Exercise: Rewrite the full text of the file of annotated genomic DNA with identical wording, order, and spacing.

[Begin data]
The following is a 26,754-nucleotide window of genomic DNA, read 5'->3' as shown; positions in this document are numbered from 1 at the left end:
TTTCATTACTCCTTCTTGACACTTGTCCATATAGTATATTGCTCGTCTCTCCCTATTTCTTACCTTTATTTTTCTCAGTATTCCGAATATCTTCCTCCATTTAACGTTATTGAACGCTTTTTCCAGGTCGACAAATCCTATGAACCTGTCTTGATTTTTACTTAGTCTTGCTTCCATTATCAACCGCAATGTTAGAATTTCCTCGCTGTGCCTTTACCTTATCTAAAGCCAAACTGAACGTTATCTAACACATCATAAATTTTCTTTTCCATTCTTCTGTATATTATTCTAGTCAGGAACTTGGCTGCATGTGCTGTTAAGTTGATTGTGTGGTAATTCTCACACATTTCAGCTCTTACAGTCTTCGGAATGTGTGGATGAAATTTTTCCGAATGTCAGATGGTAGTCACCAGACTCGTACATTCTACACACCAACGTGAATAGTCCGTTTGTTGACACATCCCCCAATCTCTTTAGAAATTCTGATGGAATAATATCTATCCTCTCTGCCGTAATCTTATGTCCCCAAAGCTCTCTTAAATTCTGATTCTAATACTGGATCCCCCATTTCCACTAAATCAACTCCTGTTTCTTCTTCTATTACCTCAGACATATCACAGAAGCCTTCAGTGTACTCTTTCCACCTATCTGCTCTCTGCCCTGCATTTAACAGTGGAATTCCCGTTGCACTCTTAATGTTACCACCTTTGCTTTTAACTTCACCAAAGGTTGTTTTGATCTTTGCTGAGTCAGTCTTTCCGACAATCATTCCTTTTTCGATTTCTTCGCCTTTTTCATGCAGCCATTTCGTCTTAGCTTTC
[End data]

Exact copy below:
The following is a 26,754-nucleotide window of genomic DNA, read 5'->3' as shown; positions in this document are numbered from 1 at the left end:
TTTCATTACTCCTTCTTGACACTTGTCCATATAGTATATTGCTCGTCTCTCCCTATTTCTTACCTTTATTTTTCTCAGTATTCCGAATATCTTCCTCCATTTAACGTTATTGAACGCTTTTTCCAGGTCGACAAATCCTATGAACCTGTCTTGATTTTTACTTAGTCTTGCTTCCATTATCAACCGCAATGTTAGAATTTCCTCGCTGTGCCTTTACCTTATCTAAAGCCAAACTGAACGTTATCTAACACATCATAAATTTTCTTTTCCATTCTTCTGTATATTATTCTAGTCAGGAACTTGGCTGCATGTGCTGTTAAGTTGATTGTGTGGTAATTCTCACACATTTCAGCTCTTACAGTCTTCGGAATGTGTGGATGAAATTTTTCCGAATGTCAGATGGTAGTCACCAGACTCGTACATTCTACACACCAACGTGAATAGTCCGTTTGTTGACACATCCCCCAATCTCTTTAGAAATTCTGATGGAATAATATCTATCCTCTCTGCCGTAATCTTATGTCCCCAAAGCTCTCTTAAATTCTGATTCTAATACTGGATCCCCCATTTCCACTAAATCAACTCCTGTTTCTTCTTCTATTACCTCAGACATATCACAGAAGCCTTCAGTGTACTCTTTCCACCTATCTGCTCTCTGCCCTGCATTTAACAGTGGAATTCCCGTTGCACTCTTAATGTTACCACCTTTGCTTTTAACTTCACCAAAGGTTGTTTTGATCTTTGCTGAGTCAGTCTTTCCGACAATCATTCCTTTTTCGATTTCTTCGCCTTTTTCATGCAGCCATTTCGTCTTAGCTTTC